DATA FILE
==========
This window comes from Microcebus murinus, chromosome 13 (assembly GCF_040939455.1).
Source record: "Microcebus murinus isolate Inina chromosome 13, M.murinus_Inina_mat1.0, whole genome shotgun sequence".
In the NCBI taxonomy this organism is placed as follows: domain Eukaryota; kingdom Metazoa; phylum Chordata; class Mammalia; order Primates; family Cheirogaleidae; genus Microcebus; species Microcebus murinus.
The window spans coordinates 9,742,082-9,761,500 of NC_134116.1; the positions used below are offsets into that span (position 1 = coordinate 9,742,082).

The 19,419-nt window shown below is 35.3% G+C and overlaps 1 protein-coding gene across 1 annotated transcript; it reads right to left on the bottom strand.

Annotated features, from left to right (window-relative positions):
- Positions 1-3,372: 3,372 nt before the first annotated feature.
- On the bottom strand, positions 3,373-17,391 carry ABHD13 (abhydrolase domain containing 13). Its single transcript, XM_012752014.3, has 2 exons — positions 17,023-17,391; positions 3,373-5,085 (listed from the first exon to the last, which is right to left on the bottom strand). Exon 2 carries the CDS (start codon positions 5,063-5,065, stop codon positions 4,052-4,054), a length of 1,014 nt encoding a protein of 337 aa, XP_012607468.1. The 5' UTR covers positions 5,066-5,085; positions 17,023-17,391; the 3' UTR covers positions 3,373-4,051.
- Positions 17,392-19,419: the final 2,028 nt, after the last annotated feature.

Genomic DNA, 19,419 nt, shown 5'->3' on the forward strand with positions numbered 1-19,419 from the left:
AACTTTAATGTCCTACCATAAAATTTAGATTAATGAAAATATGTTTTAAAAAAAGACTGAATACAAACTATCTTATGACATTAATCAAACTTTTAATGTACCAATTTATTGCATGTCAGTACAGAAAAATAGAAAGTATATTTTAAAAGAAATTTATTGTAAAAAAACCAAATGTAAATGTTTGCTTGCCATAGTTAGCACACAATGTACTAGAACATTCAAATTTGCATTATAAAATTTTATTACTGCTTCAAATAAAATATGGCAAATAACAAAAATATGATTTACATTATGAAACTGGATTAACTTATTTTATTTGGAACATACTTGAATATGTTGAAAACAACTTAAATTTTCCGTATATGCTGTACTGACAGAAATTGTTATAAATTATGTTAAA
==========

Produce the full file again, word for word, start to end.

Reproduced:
This window comes from Microcebus murinus, chromosome 13 (assembly GCF_040939455.1).
Source record: "Microcebus murinus isolate Inina chromosome 13, M.murinus_Inina_mat1.0, whole genome shotgun sequence".
In the NCBI taxonomy this organism is placed as follows: domain Eukaryota; kingdom Metazoa; phylum Chordata; class Mammalia; order Primates; family Cheirogaleidae; genus Microcebus; species Microcebus murinus.
The window spans coordinates 9,742,082-9,761,500 of NC_134116.1; the positions used below are offsets into that span (position 1 = coordinate 9,742,082).

The 19,419-nt window shown below is 35.3% G+C and overlaps 1 protein-coding gene across 1 annotated transcript; it reads right to left on the bottom strand.

Annotated features, from left to right (window-relative positions):
- Positions 1-3,372: 3,372 nt before the first annotated feature.
- On the bottom strand, positions 3,373-17,391 carry ABHD13 (abhydrolase domain containing 13). Its single transcript, XM_012752014.3, has 2 exons — positions 17,023-17,391; positions 3,373-5,085 (listed from the first exon to the last, which is right to left on the bottom strand). Exon 2 carries the CDS (start codon positions 5,063-5,065, stop codon positions 4,052-4,054), a length of 1,014 nt encoding a protein of 337 aa, XP_012607468.1. The 5' UTR covers positions 5,066-5,085; positions 17,023-17,391; the 3' UTR covers positions 3,373-4,051.
- Positions 17,392-19,419: the final 2,028 nt, after the last annotated feature.

Genomic DNA, 19,419 nt, shown 5'->3' on the forward strand with positions numbered 1-19,419 from the left:
AACTTTAATGTCCTACCATAAAATTTAGATTAATGAAAATATGTTTTAAAAAAAGACTGAATACAAACTATCTTATGACATTAATCAAACTTTTAATGTACCAATTTATTGCATGTCAGTACAGAAAAATAGAAAGTATATTTTAAAAGAAATTTATTGTAAAAAAACCAAATGTAAATGTTTGCTTGCCATAGTTAGCACACAATGTACTAGAACATTCAAATTTGCATTATAAAATTTTATTACTGCTTCAAATAAAATATGGCAAATAACAAAAATATGATTTACATTATGAAACTGGATTAACTTATTTTATTTGGAACATACTTGAATATGTTGAAAACAACTTAAATTTTCCGTATATGCTGTACTGACAGAAATTGTTATAAATTATGTTAAA